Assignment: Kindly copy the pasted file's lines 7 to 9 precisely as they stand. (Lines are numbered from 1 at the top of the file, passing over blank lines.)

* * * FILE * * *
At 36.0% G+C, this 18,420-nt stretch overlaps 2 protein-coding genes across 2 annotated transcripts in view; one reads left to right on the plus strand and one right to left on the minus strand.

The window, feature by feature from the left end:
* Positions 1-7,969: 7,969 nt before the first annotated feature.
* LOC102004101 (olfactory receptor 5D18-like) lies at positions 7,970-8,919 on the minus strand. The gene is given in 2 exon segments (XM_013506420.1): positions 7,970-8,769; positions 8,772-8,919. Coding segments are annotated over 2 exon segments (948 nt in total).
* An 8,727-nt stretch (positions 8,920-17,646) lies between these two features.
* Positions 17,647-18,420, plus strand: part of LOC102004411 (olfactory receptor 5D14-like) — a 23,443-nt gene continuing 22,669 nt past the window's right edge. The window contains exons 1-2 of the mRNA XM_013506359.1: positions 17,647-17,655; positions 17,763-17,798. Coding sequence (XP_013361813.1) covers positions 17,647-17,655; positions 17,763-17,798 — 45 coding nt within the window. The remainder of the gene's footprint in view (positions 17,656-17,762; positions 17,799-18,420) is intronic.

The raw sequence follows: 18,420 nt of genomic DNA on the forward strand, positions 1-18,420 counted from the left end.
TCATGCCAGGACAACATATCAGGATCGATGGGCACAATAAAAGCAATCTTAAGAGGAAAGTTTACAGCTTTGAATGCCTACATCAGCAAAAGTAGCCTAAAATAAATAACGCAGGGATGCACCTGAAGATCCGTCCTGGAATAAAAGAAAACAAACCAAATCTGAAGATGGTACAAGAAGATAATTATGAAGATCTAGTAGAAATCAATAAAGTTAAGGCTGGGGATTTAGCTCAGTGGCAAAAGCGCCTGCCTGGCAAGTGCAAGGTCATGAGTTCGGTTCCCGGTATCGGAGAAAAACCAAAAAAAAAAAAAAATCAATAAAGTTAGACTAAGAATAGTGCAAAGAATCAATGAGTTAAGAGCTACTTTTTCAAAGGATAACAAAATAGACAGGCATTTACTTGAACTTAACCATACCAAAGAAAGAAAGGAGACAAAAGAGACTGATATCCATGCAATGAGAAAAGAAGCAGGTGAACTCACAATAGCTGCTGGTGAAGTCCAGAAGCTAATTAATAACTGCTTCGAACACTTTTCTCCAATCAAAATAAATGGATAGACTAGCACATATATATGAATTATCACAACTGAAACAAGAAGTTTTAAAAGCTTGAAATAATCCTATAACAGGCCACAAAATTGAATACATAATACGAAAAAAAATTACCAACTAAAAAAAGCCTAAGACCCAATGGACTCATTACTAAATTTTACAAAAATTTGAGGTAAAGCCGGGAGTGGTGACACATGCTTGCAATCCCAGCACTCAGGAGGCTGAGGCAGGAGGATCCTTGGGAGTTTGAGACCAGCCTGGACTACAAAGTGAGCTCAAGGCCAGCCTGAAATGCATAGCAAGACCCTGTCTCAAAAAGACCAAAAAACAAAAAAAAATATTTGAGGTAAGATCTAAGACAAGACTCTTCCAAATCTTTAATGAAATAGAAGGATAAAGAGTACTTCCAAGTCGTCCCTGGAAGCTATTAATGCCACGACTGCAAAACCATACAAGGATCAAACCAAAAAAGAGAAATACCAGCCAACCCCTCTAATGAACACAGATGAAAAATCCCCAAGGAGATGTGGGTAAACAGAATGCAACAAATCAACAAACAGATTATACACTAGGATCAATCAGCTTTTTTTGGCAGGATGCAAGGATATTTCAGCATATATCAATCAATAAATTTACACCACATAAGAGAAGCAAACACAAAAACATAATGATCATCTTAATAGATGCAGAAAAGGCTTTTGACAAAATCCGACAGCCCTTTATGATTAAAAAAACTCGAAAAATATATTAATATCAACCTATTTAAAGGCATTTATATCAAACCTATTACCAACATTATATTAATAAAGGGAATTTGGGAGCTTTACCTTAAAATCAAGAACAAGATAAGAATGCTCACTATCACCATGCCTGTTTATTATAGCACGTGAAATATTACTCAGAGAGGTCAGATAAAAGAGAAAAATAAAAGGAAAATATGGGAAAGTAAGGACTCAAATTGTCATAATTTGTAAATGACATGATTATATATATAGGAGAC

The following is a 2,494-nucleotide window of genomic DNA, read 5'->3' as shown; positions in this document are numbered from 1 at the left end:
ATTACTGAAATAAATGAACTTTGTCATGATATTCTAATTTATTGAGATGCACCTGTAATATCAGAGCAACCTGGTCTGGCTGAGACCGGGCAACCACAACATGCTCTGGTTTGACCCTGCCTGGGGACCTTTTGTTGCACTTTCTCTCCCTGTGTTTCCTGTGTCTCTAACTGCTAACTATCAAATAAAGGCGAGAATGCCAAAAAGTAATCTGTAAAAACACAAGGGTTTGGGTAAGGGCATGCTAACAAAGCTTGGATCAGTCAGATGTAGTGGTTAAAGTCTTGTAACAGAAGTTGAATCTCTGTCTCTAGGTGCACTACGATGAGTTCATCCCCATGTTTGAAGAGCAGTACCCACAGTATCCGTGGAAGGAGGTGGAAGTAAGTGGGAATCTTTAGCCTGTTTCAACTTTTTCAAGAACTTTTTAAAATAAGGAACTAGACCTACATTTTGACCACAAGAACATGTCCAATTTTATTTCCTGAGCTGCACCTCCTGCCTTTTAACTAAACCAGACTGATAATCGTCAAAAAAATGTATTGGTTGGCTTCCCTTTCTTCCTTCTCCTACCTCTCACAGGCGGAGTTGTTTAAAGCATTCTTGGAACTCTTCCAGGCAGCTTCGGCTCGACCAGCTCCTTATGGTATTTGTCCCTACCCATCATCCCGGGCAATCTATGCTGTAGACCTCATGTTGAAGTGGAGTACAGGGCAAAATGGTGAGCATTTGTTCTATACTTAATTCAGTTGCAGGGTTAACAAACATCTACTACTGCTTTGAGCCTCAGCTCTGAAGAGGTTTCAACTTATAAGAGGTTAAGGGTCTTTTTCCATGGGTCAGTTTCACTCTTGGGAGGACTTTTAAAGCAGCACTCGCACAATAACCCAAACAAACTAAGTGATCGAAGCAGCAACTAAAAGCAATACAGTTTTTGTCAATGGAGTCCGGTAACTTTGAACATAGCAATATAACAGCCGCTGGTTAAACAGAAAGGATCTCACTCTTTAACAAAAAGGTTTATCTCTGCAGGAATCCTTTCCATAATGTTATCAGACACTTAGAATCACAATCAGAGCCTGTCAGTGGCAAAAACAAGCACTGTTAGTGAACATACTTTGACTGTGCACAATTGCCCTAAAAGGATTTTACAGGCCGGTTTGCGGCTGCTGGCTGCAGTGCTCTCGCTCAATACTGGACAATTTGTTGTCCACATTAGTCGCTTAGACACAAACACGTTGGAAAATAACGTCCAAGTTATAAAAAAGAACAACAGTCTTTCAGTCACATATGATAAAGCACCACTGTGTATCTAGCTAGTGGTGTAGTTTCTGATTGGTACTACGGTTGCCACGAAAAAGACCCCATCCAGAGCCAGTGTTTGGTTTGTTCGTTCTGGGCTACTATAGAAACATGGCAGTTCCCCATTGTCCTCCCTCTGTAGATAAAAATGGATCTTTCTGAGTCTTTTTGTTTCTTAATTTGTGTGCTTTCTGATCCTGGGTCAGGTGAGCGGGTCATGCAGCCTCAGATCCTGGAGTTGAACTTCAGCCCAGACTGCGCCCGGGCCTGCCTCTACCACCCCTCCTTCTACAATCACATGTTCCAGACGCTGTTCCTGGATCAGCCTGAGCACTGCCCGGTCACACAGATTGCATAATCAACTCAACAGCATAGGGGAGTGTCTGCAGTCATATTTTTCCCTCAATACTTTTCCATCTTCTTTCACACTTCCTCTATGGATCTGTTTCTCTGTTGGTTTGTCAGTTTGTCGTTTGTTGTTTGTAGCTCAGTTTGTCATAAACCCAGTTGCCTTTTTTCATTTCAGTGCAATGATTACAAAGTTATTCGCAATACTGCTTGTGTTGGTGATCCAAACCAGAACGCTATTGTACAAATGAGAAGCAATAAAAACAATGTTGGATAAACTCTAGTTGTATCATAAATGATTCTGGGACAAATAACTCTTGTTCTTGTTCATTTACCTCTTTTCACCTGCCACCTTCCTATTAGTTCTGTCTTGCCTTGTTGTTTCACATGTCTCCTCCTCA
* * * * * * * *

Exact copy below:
The raw sequence follows: 18,420 nt of genomic DNA on the forward strand, positions 1-18,420 counted from the left end.
TCATGCCAGGACAACATATCAGGATCGATGGGCACAATAAAAGCAATCTTAAGAGGAAAGTTTACAGCTTTGAATGCCTACATCAGCAAAAGTAGCCTAAAATAAATAACGCAGGGATGCACCTGAAGATCCGTCCTGGAATAAAAGAAAACAAACCAAATCTGAAGATGGTACAAGAAGATAATTATGAAGATCTAGTAGAAATCAATAAAGTTAAGGCTGGGGATTTAGCTCAGTGGCAAAAGCGCCTGCCTGGCAAGTGCAAGGTCATGAGTTCGGTTCCCGGTATCGGAGAAAAACCAAAAAAAAAAAAAAATCAATAAAGTTAGACTAAGAATAGTGCAAAGAATCAATGAGTTAAGAGCTACTTTTTCAAAGGATAACAAAATAGACAGGCATTTACTTGAACTTAACCATACCAAAGAAAGAAAGGAGACAAAAGAGACTGATATCCATGCAATGAGAAAAGAAGCAGGTGAACTCACAATAGCTGCTGGTGAAGTCCAGAAGCTAATTAATAACTGCTTCGAACACTTTTCTCCAATCAAAATAAATGGATAGACTAGCACATATATATGAATTATCACAACTGAAACAAGAAGTTTTAAAAGCTTGAAATAATCCTATAACAGGCCACAAAATTGAATACATAATACGAAAAAAAATTACCAACTAAAAAAAGCCTAAGACCCAATGGACTCATTACTAAATTTTACAAAAATTTGAGGTAAAGCCGGGAGTGGTGACACATGCTTGCAATCCCAGCACTCAGGAGGCTGAGGCAGGAGGATCCTTGGGAGTTTGAGACCAGCCTGGACTACAAAGTGAGCTCAAGGCCAGCCTGAAATGCATAGCAAGACCCTGTCTCAAAAAGACCAAAAAACAAAAAAAAATATTTGAGGTAAGATCTAAGACAAGACTCTTCCAAATCTTTAATGAAATAGAAGGATAAAGAGTACTTCCAAGTCGTCCCTGGAAGCTATTAATGCCACGACTGCAAAACCATACAAGGATCAAACCAAAAAAGAGAAATACCAGCCAACCCCTCTAATGAACACAGATGAAAAATCCCCAAGGAGATGTGGGTAAACAGAATGCAACAAATCAACAAACAGATTATACACTAGGATCAATCAGCTTTTTTTGGCAGGATGCAAGGATATTTCAGCATATATCAATCAATAAATTTACACCACATAAGAGAAGCAAACACAAAAACATAATGATCATCTTAATAGATGCAGAAAAGGCTTTTGACAAAATCCGACAGCCCTTTATGATTAAAAAAACTCGAAAAATATATTAATATCAACCTATTTAAAGGCATTTATATCAAACCTATTACCAACATTATATTAATAAAGGGAATTTGGGAGCTTTACCTTAAAATCAAGAACAAGATAAGAATGCTCACTATCACCATGCCTGTTTATTATAGCACGTGAAATATTACTCAGAGAGGTCAGATAAAAGAGAAAAATAAAAGGAAAATATGGGAAAGTAAGGACTCAAATTGTCATAATTTGTAAATGACATGATTATATATATAGGAGAC

The following is a 2,494-nucleotide window of genomic DNA, read 5'->3' as shown; positions in this document are numbered from 1 at the left end: